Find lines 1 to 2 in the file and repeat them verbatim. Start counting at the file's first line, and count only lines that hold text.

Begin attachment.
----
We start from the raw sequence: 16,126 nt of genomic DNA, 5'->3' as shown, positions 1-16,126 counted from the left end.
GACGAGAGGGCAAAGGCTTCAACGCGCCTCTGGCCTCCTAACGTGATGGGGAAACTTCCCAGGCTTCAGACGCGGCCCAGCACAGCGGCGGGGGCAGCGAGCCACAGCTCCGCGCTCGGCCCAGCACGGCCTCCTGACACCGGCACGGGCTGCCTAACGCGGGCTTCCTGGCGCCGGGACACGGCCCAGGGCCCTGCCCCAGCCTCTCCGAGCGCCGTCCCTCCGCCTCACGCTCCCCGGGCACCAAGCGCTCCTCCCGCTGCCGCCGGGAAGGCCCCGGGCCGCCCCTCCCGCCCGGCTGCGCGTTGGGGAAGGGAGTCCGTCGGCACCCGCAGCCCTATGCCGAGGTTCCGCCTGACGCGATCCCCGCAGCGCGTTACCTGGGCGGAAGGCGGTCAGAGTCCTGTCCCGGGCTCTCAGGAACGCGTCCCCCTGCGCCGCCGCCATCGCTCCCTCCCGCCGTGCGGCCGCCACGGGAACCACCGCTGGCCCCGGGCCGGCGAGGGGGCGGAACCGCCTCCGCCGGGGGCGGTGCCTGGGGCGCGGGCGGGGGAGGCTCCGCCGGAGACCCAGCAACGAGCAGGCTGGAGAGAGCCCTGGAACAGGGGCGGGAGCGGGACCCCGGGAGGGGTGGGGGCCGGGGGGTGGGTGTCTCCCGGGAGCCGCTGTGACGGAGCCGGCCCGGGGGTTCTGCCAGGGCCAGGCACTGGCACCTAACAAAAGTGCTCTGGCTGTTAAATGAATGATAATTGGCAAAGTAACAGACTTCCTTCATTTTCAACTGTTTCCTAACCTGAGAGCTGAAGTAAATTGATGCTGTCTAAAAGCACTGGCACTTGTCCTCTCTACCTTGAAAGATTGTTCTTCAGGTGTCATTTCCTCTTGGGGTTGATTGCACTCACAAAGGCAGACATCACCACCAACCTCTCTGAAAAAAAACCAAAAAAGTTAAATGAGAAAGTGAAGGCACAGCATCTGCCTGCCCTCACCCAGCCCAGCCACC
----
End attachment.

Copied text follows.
We start from the raw sequence: 16,126 nt of genomic DNA, 5'->3' as shown, positions 1-16,126 counted from the left end.
GACGAGAGGGCAAAGGCTTCAACGCGCCTCTGGCCTCCTAACGTGATGGGGAAACTTCCCAGGCTTCAGACGCGGCCCAGCACAGCGGCGGGGGCAGCGAGCCACAGCTCCGCGCTCGGCCCAGCACGGCCTCCTGACACCGGCACGGGCTGCCTAACGCGGGCTTCCTGGCGCCGGGACACGGCCCAGGGCCCTGCCCCAGCCTCTCCGAGCGCCGTCCCTCCGCCTCACGCTCCCCGGGCACCAAGCGCTCCTCCCGCTGCCGCCGGGAAGGCCCCGGGCCGCCCCTCCCGCCCGGCTGCGCGTTGGGGAAGGGAGTCCGTCGGCACCCGCAGCCCTATGCCGAGGTTCCGCCTGACGCGATCCCCGCAGCGCGTTACCTGGGCGGAAGGCGGTCAGAGTCCTGTCCCGGGCTCTCAGGAACGCGTCCCCCTGCGCCGCCGCCATCGCTCCCTCCCGCCGTGCGGCCGCCACGGGAACCACCGCTGGCCCCGGGCCGGCGAGGGGGCGGAACCGCCTCCGCCGGGGGCGGTGCCTGGGGCGCGGGCGGGGGAGGCTCCGCCGGAGACCCAGCAACGAGCAGGCTGGAGAGAGCCCTGGAACAGGGGCGGGAGCGGGACCCCGGGAGGGGTGGGGGCCGGGGGGTGGGTGTCTCCCGGGAGCCGCTGTGACGGAGCCGGCCCGGGGGTTCTGCCAGGGCCAGGCACTGGCACCTAACAAAAGTGCTCTGGCTGTTAAATGAATGATAATTGGCAAAGTAACAGACTTCCTTCATTTTCAACTGTTTCCTAACCTGAGAGCTGAAGTAAATTGATGCTGTCTAAAAGCACTGGCACTTGTCCTCTCTACCTTGAAAGATTGTTCTTCAGGTGTCATTTCCTCTTGGGGTTGATTGCACTCACAAAGGCAGACATCACCACCAACCTCTCTGAAAAAAAACCAAAAAAGTTAAATGAGAAAGTGAAGGCACAGCATCTGCCTGCCCTCACCCAGCCCAGCCACC